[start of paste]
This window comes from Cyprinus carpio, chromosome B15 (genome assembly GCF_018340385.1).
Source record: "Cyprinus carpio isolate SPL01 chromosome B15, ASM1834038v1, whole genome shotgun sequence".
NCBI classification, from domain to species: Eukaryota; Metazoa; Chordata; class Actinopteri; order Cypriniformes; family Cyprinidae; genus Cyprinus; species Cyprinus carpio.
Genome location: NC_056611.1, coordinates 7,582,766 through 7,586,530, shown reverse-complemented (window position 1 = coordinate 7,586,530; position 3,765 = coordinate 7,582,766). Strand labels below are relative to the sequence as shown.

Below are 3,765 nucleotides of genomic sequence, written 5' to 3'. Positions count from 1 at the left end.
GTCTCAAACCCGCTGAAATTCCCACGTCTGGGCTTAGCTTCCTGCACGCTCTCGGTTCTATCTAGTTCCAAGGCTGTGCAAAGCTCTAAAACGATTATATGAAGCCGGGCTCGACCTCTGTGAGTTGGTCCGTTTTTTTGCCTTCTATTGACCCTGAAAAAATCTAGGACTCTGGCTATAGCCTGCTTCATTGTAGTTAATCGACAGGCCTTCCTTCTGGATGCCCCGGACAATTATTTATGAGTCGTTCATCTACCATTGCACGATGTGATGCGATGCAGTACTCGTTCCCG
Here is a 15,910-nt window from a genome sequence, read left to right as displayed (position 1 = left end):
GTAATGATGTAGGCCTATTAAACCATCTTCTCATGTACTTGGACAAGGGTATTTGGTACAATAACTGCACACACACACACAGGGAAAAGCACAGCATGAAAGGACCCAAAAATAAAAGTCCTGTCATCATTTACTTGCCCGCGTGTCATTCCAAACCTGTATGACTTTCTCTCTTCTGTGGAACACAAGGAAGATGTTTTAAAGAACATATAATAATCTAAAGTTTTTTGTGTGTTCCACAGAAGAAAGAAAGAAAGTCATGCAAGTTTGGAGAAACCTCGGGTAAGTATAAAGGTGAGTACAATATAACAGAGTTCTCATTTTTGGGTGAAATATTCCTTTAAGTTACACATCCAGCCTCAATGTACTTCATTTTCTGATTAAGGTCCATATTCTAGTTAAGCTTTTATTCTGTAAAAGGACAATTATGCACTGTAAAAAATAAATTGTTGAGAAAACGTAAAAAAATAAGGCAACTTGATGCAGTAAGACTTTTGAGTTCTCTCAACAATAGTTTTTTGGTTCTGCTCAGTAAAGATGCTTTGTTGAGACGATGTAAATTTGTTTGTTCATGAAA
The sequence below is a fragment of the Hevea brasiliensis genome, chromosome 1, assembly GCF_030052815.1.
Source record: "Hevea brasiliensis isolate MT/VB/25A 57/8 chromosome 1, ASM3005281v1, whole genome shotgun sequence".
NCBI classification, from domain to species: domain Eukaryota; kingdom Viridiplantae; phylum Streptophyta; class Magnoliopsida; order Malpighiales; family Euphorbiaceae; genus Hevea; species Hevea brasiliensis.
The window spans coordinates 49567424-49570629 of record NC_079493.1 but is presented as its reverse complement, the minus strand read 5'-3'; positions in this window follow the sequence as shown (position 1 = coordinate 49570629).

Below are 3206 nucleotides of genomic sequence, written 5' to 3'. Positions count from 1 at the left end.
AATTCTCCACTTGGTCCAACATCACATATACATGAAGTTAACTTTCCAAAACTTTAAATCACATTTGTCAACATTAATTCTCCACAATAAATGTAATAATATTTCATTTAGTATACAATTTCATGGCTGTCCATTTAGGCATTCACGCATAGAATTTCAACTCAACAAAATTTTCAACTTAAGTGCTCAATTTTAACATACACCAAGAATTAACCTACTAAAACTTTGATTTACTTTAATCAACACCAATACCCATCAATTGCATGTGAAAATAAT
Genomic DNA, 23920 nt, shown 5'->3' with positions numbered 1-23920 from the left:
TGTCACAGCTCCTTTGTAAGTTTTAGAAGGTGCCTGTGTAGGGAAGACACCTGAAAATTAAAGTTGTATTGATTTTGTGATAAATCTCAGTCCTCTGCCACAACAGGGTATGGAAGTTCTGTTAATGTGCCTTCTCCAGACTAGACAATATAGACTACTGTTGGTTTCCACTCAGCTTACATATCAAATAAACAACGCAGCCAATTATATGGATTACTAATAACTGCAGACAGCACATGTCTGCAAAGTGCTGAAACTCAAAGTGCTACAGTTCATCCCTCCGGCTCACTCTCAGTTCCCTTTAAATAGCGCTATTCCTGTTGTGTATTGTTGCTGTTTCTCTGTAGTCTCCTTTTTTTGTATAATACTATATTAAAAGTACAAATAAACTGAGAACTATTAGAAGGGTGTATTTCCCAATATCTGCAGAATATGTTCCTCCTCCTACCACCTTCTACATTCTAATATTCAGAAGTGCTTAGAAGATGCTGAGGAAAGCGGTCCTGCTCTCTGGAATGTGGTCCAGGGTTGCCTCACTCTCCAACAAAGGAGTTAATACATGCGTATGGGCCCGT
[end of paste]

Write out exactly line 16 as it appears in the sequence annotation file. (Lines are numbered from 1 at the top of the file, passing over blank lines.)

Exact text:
TGTCACAGCTCCTTTGTAAGTTTTAGAAGGTGCCTGTGTAGGGAAGACACCTGAAAATTAAAGTTGTATTGATTTTGTGATAAATCTCAGTCCTCTGCCACAACAGGGTATGGAAGTTCTGTTAATGTGCCTTCTCCAGACTAGACAATATAGACTACTGTTGGTTTCCACTCAGCTTACATATCAAATAAACAACGCAGCCAATTATATGGATTACTAATAACTGCAGACAGCACATGTCTGCAAAGTGCTGAAACTCAAAGTGCTACAGTTCATCCCTCCGGCTCACTCTCAGTTCCCTTTAAATAGCGCTATTCCTGTTGTGTATTGTTGCTGTTTCTCTGTAGTCTCCTTTTTTTGTATAATACTATATTAAAAGTACAAATAAACTGAGAACTATTAGAAGGGTGTATTTCCCAATATCTGCAGAATATGTTCCTCCTCCTACCACCTTCTACATTCTAATATTCAGAAGTGCTTAGAAGATGCTGAGGAAAGCGGTCCTGCTCTCTGGAATGTGGTCCAGGGTTGCCTCACTCTCCAACAAAGGAGTTAATACATGCGTATGGGCCCGT